He gives power to those who are tired and worn out; he offers strength to the weak. Even youths will become exhausted, and young men will give up. But those who wait on the LORD will find new strength. They will fly high on wings like eagles. They will run and not grow weary. They will walk and not faint. (Isa. 40:29-31 NLT)

Pile your troubles on God's shoulders - he'll carry your load, he'll help you out. He'll never let good people topple into ruin. (Psalm 55:22 The Message)

Shalom, y'all.

Saturday, February 25, 2012

Instead of Worrying, Pray

A few days ago I received a review copy of  a side-by-side Bible comparing the NIV, NKJV, NLT, and The Message. These happen to be the four translations* that I usually use to pull Scripture for the Jesus Boat Facebook page.   It's good to be a reviewer!

I've been thinking about my effort to really focus on the positive and on joy during this Lenten season.  So I was delighted to see that this week's daily scripture readings for Lent 2012 included Philippians 4:1-9 (Friday) and 4:10-20 (Saturday).  Having a comparative Bible has slowed down my reading, but enabled the Spirit to speak to me in fresh new ways.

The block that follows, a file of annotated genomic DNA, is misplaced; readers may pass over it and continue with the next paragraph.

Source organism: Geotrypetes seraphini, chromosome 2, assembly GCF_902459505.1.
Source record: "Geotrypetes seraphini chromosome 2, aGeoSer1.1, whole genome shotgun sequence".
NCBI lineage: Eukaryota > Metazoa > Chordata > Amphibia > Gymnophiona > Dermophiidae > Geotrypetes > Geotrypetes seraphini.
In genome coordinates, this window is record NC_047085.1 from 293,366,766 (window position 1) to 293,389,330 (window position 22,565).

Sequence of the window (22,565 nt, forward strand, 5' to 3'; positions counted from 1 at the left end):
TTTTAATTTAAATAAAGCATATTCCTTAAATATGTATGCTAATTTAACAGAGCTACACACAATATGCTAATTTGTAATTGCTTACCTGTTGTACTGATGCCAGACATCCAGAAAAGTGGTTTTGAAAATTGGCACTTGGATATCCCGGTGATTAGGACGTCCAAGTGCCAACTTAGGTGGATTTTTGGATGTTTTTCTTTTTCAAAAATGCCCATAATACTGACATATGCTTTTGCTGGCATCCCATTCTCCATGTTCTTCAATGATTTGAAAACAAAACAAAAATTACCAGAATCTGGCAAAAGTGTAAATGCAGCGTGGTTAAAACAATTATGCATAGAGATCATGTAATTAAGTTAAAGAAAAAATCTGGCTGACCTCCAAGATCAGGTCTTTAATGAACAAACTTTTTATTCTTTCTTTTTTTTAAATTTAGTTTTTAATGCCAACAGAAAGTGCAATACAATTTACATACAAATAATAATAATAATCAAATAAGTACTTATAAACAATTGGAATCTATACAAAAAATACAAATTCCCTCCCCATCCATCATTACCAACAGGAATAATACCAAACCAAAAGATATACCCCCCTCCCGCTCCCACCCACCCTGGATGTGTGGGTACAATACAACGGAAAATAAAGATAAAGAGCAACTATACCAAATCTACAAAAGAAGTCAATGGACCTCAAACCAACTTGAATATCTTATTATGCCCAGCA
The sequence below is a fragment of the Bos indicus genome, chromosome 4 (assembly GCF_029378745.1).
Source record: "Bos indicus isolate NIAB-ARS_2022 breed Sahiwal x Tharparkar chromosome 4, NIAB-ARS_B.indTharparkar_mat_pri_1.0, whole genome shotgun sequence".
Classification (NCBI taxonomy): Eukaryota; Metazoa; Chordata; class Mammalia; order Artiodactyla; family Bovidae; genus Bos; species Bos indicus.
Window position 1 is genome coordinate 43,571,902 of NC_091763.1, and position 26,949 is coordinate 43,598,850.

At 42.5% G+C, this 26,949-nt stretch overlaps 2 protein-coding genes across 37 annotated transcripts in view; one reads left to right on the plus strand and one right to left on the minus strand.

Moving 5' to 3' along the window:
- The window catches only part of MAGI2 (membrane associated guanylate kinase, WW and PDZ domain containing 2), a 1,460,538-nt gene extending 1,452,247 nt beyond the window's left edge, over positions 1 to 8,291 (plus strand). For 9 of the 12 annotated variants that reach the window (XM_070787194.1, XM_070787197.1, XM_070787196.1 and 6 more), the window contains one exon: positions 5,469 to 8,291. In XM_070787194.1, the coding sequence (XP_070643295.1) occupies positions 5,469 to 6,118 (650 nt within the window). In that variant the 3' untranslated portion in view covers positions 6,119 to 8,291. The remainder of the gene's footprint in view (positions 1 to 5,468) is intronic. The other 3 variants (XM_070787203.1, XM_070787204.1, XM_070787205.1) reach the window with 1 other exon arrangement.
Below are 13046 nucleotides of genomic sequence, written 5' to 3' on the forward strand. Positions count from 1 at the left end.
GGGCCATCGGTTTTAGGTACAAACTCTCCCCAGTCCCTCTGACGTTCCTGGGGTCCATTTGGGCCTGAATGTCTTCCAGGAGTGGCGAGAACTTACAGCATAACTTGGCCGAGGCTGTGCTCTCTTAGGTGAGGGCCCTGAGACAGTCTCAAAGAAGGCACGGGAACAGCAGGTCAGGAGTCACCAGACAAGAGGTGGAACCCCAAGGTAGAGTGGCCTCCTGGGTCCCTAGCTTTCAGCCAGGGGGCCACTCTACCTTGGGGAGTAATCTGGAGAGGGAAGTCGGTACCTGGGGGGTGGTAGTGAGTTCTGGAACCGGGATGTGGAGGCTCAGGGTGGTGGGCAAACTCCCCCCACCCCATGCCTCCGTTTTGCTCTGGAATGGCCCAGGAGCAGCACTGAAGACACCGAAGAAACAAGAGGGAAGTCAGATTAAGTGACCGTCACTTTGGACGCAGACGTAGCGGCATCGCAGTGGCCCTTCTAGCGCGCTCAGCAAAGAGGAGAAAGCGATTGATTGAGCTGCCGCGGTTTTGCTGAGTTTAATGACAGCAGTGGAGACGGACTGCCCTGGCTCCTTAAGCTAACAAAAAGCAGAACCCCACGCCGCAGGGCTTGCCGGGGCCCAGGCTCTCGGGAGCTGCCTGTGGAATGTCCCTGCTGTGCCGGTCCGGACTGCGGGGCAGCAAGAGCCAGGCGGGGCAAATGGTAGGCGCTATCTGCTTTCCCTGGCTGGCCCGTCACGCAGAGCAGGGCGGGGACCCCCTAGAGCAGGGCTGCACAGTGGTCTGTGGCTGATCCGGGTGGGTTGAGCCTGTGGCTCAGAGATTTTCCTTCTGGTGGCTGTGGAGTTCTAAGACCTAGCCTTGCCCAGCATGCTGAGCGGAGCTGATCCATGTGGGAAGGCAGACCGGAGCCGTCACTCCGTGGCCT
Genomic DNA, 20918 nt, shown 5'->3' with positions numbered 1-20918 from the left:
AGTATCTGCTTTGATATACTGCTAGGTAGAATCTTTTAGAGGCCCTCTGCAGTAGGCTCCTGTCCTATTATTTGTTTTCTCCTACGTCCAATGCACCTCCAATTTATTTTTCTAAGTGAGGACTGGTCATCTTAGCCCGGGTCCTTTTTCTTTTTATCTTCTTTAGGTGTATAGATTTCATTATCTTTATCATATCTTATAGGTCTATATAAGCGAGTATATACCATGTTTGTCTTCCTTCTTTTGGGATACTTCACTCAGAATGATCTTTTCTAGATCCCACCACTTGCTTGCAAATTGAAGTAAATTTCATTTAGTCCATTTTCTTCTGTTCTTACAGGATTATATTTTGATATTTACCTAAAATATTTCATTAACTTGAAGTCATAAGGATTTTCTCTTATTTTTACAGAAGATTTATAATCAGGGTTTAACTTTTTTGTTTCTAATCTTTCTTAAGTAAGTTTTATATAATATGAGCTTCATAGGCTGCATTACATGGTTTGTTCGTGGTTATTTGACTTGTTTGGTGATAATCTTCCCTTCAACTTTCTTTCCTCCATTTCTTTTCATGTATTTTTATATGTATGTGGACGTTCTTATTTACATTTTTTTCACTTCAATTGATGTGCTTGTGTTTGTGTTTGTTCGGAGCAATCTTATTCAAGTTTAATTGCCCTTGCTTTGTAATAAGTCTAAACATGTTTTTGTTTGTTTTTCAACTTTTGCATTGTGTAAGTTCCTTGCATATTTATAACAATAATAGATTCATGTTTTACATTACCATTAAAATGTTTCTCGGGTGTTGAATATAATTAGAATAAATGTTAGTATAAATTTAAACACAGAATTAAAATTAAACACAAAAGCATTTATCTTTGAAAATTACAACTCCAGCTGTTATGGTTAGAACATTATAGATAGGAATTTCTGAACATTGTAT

I love this paraphrase of Philippians 4:4-7 from The Message:

"Celebrate God all day, every day. I mean, revel in him! Make it as clear as you can to all you meet that you're on their side, working with them and not against them. Help them see that the Master is about to arrive. He could show up any minute! 

Don't fret or worry. Instead of worrying, pray. Let petitions and praises shape your worries into prayers, letting God know your concerns. Before you know it, a sense of God's wholeness, everything coming together for good, will come and settle you down. It's wonderful what happens when Christ displaces worry at the center of your life."

Shalom y'all!

*technically a paraphrase

Friday, February 24, 2012

Beautiful Weather